In 1889 she married Theo van Gogh, a friend of her brother Andries, who was also living at Paris.
In 1891, after a year and a half of happiness, Johanna returned to Holland with her little son, some furniture, and a great number of pictures, which at the time were looked upon as having no value at all. An inventory of pictures in which are to be found names like Monticelli, Gauguin, Van Gogh, drawn up by a well-known personality of those days, mentions 200 paintings by Vincent van Gogh: 2000 guilders. From various quarters she received the advice to “clear off” the pictures, but she never thought of it.
My mother did not want to return to the house of her parents and sisters. In the spring of 1891 she went to live at Bussum, then still a small and quiet village, 15 miles from Amsterdam. There lived a friend from her schooldays, Mrs. Veth--Dirks, the wife of a painter.
Her diary, in which she had not written during her short, happy marriage, starts again in 1891 with the words “Tout n'est que rêve!” (Everything is but a dream!).
In order to give an impression of the life and thoughts of my mother in those years some fragments from this diary follow:
November 15, 1891
In order to give him (the child) healthy fresh air I went to live at Bussum - to earn a living for both of us I am taking boarders - now I must be careful that I shall not be degraded to a household drudge by all the housekeeping worries, but I must keep my spirit alive. Theo taught me much about art, no let me rather say - he has taught me much about life.
Besides the care for the child he left me yet another task, Vincent's work - to show it and to let it be appreciated as much as possible. All the treasures that Theo and Vincent collected - to preserve them inviolate for the child - that also is my task. I am not without an object in life, but I feel lonely and deserted.
Tonight for the first time I have been able to work again. The first half-year that I lived here, it cost me such an immense effort learning the most ordinary house-hold duties that I could not think of anything else.
Now and then I read something - but only an ordinary novel or a newspaper. The household machine is in working order, and though it keeps me busy the whole day, still it no longer takes all my thoughts and in the evenings I can work again....
February 24, 1892
This afternoon two painters - Verkade and Serrurier. It was a treat to speak French once more. They thought Vincent's work beautiful, it was such an unusual thing - to hear those exclamations of admiration. People in Holland are not generous with appreciation when it concerns Vincent's work. It reminded me of those good days in Paris.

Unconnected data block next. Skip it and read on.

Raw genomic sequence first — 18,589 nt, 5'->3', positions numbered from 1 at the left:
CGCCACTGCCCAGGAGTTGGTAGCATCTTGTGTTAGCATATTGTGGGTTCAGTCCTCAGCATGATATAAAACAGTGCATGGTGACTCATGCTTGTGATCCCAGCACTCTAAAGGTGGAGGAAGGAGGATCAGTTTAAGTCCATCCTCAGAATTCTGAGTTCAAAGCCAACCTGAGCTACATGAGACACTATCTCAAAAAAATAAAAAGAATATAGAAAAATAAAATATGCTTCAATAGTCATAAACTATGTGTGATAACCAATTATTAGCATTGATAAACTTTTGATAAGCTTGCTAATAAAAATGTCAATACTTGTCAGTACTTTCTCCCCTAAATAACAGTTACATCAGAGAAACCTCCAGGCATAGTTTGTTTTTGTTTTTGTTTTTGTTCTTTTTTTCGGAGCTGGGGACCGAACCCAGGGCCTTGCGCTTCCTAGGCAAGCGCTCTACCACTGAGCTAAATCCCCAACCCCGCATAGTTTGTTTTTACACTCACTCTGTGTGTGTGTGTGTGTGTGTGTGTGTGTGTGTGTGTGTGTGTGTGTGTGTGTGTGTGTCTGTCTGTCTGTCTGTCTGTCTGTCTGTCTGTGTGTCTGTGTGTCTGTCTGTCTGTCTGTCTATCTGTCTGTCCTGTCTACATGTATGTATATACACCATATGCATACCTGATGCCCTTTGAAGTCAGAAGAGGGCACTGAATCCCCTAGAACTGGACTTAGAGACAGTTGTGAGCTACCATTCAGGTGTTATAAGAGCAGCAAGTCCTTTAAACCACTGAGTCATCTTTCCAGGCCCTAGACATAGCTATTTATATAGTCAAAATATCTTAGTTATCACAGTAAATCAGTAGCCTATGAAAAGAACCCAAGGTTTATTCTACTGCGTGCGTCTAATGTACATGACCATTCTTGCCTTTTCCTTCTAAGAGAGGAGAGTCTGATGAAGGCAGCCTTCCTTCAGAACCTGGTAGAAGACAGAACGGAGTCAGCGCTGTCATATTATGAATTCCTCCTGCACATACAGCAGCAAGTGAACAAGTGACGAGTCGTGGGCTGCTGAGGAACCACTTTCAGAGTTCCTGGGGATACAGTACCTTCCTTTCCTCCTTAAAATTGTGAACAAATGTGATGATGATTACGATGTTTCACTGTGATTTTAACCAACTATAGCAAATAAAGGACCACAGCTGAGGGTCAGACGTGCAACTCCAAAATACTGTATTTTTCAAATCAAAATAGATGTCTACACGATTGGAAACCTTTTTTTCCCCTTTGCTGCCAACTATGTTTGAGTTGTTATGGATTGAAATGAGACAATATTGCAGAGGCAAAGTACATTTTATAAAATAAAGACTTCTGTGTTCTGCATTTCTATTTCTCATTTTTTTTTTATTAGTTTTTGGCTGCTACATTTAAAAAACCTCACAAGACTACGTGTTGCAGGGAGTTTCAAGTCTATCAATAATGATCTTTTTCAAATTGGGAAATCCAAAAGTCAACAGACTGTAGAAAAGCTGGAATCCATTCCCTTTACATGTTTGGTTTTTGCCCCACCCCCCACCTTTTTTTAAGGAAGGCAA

Tomorrow night there is in “Arti” [the artist's association in Amsterdam with its own exhibition rooms] the exhibition of Vincent's drawings - I have great expectations of it - it is a feeling of indescribable triumph - when I think that it has come at last - the appreciation - the thinking it beautiful. I must go there to hear what people say, what attitude they will assume - those who used to laugh at Vincent and poke fun at him.
During January and February I have been busy all the time with the paintings. After an endless correspondence on the part of Isaäcson and a visit by Toorop (1858-1928, a Dutch painter) there are now finally ten paintings with Buffa in Amsterdam, twenty with Oldenzeel 1 in Rotterdam, in December an exhibition in Pulchri, 2 and now on Thursday, February 25th, the one in “Arti.”
It was a fine evening - everybody whom I wanted came to see them - Breitner, Israëls, Witsen, Jan Veth, Jan Stricker and Kee Vos, Martha van Leden. It was crowded. People liked them. Now I am going to start with the letters in earnest and with zeal.... I have now just about brought my diary up to date, and will faithfully continue with it. The child must later on be able to judge the life of his mother, what she has thought, felt, and willed. Her diary, and the letters of his father and his uncle, with these he can build up their lives out of the past.
< Previous Next >